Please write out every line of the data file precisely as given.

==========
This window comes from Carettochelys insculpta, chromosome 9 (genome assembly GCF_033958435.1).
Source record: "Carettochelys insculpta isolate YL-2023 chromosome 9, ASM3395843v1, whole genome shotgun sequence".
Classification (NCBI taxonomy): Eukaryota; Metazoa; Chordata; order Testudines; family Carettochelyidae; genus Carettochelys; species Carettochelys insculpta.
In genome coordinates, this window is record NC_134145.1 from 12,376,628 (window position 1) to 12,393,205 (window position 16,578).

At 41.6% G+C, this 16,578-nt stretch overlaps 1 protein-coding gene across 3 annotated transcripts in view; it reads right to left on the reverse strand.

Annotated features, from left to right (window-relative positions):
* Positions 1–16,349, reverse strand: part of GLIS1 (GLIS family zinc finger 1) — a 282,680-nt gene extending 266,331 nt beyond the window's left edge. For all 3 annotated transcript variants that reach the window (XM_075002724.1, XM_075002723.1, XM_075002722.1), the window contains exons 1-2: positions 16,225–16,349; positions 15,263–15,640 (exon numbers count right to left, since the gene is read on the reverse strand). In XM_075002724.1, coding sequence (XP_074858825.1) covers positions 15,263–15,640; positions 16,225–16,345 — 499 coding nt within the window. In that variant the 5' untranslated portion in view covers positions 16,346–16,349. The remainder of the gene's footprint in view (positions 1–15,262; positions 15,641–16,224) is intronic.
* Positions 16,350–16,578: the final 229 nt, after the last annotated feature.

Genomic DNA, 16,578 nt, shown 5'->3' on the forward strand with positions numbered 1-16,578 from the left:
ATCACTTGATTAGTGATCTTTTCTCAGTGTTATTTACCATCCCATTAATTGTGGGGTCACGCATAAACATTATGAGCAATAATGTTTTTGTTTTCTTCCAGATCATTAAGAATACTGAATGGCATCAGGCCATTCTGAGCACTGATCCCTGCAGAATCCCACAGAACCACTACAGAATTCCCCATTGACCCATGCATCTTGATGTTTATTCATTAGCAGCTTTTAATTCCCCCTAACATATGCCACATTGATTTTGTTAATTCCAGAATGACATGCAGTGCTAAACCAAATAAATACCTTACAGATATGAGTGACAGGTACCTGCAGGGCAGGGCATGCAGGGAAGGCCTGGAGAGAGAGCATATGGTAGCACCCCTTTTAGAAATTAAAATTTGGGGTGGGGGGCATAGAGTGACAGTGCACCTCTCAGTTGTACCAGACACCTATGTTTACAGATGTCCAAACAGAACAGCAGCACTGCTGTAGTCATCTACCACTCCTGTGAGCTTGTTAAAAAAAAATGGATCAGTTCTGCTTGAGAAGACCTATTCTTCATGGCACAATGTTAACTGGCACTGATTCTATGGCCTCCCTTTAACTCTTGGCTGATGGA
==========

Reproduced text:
This window comes from Carettochelys insculpta, chromosome 9 (genome assembly GCF_033958435.1).
Source record: "Carettochelys insculpta isolate YL-2023 chromosome 9, ASM3395843v1, whole genome shotgun sequence".
Classification (NCBI taxonomy): Eukaryota; Metazoa; Chordata; order Testudines; family Carettochelyidae; genus Carettochelys; species Carettochelys insculpta.
In genome coordinates, this window is record NC_134145.1 from 12,376,628 (window position 1) to 12,393,205 (window position 16,578).

At 41.6% G+C, this 16,578-nt stretch overlaps 1 protein-coding gene across 3 annotated transcripts in view; it reads right to left on the reverse strand.

Annotated features, from left to right (window-relative positions):
* Positions 1–16,349, reverse strand: part of GLIS1 (GLIS family zinc finger 1) — a 282,680-nt gene extending 266,331 nt beyond the window's left edge. For all 3 annotated transcript variants that reach the window (XM_075002724.1, XM_075002723.1, XM_075002722.1), the window contains exons 1-2: positions 16,225–16,349; positions 15,263–15,640 (exon numbers count right to left, since the gene is read on the reverse strand). In XM_075002724.1, coding sequence (XP_074858825.1) covers positions 15,263–15,640; positions 16,225–16,345 — 499 coding nt within the window. In that variant the 5' untranslated portion in view covers positions 16,346–16,349. The remainder of the gene's footprint in view (positions 1–15,262; positions 15,641–16,224) is intronic.
* Positions 16,350–16,578: the final 229 nt, after the last annotated feature.

Genomic DNA, 16,578 nt, shown 5'->3' on the forward strand with positions numbered 1-16,578 from the left:
ATCACTTGATTAGTGATCTTTTCTCAGTGTTATTTACCATCCCATTAATTGTGGGGTCACGCATAAACATTATGAGCAATAATGTTTTTGTTTTCTTCCAGATCATTAAGAATACTGAATGGCATCAGGCCATTCTGAGCACTGATCCCTGCAGAATCCCACAGAACCACTACAGAATTCCCCATTGACCCATGCATCTTGATGTTTATTCATTAGCAGCTTTTAATTCCCCCTAACATATGCCACATTGATTTTGTTAATTCCAGAATGACATGCAGTGCTAAACCAAATAAATACCTTACAGATATGAGTGACAGGTACCTGCAGGGCAGGGCATGCAGGGAAGGCCTGGAGAGAGAGCATATGGTAGCACCCCTTTTAGAAATTAAAATTTGGGGTGGGGGGCATAGAGTGACAGTGCACCTCTCAGTTGTACCAGACACCTATGTTTACAGATGTCCAAACAGAACAGCAGCACTGCTGTAGTCATCTACCACTCCTGTGAGCTTGTTAAAAAAAAATGGATCAGTTCTGCTTGAGAAGACCTATTCTTCATGGCACAATGTTAACTGGCACTGATTCTATGGCCTCCCTTTAACTCTTGGCTGATGGA